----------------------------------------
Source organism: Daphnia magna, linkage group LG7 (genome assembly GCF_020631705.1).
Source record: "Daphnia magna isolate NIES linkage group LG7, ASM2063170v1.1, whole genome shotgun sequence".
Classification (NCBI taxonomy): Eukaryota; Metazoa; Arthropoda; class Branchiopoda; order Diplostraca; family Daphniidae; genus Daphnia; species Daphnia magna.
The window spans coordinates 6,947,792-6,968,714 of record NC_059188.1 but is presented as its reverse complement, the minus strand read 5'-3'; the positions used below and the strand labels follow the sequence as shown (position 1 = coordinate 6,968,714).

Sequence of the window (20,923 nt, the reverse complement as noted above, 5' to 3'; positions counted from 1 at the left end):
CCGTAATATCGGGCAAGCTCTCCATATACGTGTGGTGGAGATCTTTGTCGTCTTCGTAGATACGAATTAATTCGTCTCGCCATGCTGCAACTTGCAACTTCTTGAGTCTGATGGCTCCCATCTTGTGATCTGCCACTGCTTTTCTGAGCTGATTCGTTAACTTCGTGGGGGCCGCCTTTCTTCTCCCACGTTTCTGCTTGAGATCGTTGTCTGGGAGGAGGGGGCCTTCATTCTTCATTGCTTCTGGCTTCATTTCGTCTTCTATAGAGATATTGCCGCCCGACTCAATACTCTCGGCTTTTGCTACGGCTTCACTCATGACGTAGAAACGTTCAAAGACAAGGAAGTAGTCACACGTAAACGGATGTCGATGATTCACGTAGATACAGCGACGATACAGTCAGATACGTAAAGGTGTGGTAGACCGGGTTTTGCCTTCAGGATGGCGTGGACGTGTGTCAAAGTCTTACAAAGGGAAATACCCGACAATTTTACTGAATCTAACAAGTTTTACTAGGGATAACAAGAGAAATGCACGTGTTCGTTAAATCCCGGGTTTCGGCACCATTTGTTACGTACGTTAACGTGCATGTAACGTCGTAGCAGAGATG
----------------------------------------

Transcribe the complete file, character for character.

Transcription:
Source organism: Daphnia magna, linkage group LG7 (genome assembly GCF_020631705.1).
Source record: "Daphnia magna isolate NIES linkage group LG7, ASM2063170v1.1, whole genome shotgun sequence".
Classification (NCBI taxonomy): Eukaryota; Metazoa; Arthropoda; class Branchiopoda; order Diplostraca; family Daphniidae; genus Daphnia; species Daphnia magna.
The window spans coordinates 6,947,792-6,968,714 of record NC_059188.1 but is presented as its reverse complement, the minus strand read 5'-3'; the positions used below and the strand labels follow the sequence as shown (position 1 = coordinate 6,968,714).

Sequence of the window (20,923 nt, the reverse complement as noted above, 5' to 3'; positions counted from 1 at the left end):
CCGTAATATCGGGCAAGCTCTCCATATACGTGTGGTGGAGATCTTTGTCGTCTTCGTAGATACGAATTAATTCGTCTCGCCATGCTGCAACTTGCAACTTCTTGAGTCTGATGGCTCCCATCTTGTGATCTGCCACTGCTTTTCTGAGCTGATTCGTTAACTTCGTGGGGGCCGCCTTTCTTCTCCCACGTTTCTGCTTGAGATCGTTGTCTGGGAGGAGGGGGCCTTCATTCTTCATTGCTTCTGGCTTCATTTCGTCTTCTATAGAGATATTGCCGCCCGACTCAATACTCTCGGCTTTTGCTACGGCTTCACTCATGACGTAGAAACGTTCAAAGACAAGGAAGTAGTCACACGTAAACGGATGTCGATGATTCACGTAGATACAGCGACGATACAGTCAGATACGTAAAGGTGTGGTAGACCGGGTTTTGCCTTCAGGATGGCGTGGACGTGTGTCAAAGTCTTACAAAGGGAAATACCCGACAATTTTACTGAATCTAACAAGTTTTACTAGGGATAACAAGAGAAATGCACGTGTTCGTTAAATCCCGGGTTTCGGCACCATTTGTTACGTACGTTAACGTGCATGTAACGTCGTAGCAGAGATG